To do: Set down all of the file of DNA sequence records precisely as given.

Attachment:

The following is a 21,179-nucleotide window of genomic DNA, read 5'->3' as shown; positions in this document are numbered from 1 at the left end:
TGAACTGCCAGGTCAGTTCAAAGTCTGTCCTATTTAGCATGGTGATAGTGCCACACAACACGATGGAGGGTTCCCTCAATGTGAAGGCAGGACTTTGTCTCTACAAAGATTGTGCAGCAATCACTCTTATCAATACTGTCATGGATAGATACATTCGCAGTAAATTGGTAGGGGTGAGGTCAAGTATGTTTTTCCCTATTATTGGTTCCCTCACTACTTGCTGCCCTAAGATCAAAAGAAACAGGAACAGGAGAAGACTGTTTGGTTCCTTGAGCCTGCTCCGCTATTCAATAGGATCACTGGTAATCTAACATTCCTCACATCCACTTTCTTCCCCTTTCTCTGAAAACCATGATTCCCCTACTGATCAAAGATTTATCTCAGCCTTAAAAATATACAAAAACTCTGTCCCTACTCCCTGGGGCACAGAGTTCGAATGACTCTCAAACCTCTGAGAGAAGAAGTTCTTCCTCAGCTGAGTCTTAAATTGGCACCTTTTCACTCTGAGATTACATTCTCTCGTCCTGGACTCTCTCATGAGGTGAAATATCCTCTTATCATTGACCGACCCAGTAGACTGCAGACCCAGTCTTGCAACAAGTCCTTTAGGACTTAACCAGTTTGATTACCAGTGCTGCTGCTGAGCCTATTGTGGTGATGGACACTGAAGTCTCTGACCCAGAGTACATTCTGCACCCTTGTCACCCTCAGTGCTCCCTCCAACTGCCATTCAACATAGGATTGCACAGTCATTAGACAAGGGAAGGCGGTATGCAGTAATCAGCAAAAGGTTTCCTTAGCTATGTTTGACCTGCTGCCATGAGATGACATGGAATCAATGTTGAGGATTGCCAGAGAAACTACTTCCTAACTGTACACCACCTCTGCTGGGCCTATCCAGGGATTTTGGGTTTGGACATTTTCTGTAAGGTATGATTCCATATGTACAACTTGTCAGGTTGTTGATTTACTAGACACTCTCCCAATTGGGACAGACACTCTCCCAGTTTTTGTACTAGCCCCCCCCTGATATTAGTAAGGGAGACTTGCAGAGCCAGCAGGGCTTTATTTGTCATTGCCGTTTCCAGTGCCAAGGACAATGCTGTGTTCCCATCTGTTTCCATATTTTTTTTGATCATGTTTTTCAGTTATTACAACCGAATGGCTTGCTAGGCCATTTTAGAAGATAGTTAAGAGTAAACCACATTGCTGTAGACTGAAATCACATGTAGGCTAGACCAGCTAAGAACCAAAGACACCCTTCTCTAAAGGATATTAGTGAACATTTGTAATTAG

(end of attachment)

The following is a 21,179-nucleotide window of genomic DNA, read 5'->3' as shown; positions in this document are numbered from 1 at the left end:
TGAACTGCCAGGTCAGTTCAAAGTCTGTCCTATTTAGCATGGTGATAGTGCCACACAACACGATGGAGGGTTCCCTCAATGTGAAGGCAGGACTTTGTCTCTACAAAGATTGTGCAGCAATCACTCTTATCAATACTGTCATGGATAGATACATTCGCAGTAAATTGGTAGGGGTGAGGTCAAGTATGTTTTTCCCTATTATTGGTTCCCTCACTACTTGCTGCCCTAAGATCAAAAGAAACAGGAACAGGAGAAGACTGTTTGGTTCCTTGAGCCTGCTCCGCTATTCAATAGGATCACTGGTAATCTAACATTCCTCACATCCACTTTCTTCCCCTTTCTCTGAAAACCATGATTCCCCTACTGATCAAAGATTTATCTCAGCCTTAAAAATATACAAAAACTCTGTCCCTACTCCCTGGGGCACAGAGTTCGAATGACTCTCAAACCTCTGAGAGAAGAAGTTCTTCCTCAGCTGAGTCTTAAATTGGCACCTTTTCACTCTGAGATTACATTCTCTCGTCCTGGACTCTCTCATGAGGTGAAATATCCTCTTATCATTGACCGACCCAGTAGACTGCAGACCCAGTCTTGCAACAAGTCCTTTAGGACTTAACCAGTTTGATTACCAGTGCTGCTGCTGAGCCTATTGTGGTGATGGACACTGAAGTCTCTGACCCAGAGTACATTCTGCACCCTTGTCACCCTCAGTGCTCCCTCCAACTGCCATTCAACATAGGATTGCACAGTCATTAGACAAGGGAAGGCGGTATGCAGTAATCAGCAAAAGGTTTCCTTAGCTATGTTTGACCTGCTGCCATGAGATGACATGGAATCAATGTTGAGGATTGCCAGAGAAACTACTTCCTAACTGTACACCACCTCTGCTGGGCCTATCCAGGGATTTTGGGTTTGGACATTTTCTGTAAGGTATGATTCCATATGTACAACTTGTCAGGTTGTTGATTTACTAGACACTCTCCCAATTGGGACAGACACTCTCCCAGTTTTTGTACTAGCCCCCCCCTGATATTAGTAAGGGAGACTTGCAGAGCCAGCAGGGCTTTATTTGTCATTGCCGTTTCCAGTGCCAAGGACAATGCTGTGTTCCCATCTGTTTCCATATTTTTTTTGATCATGTTTTTCAGTTATTACAACCGAATGGCTTGCTAGGCCATTTTAGAAGATAGTTAAGAGTAAACCACATTGCTGTAGACTGAAATCACATGTAGGCTAGACCAGCTAAGAACCAAAGACACCCTTCTCTAAAGGATATTAGTGAACATTTGTAATTAG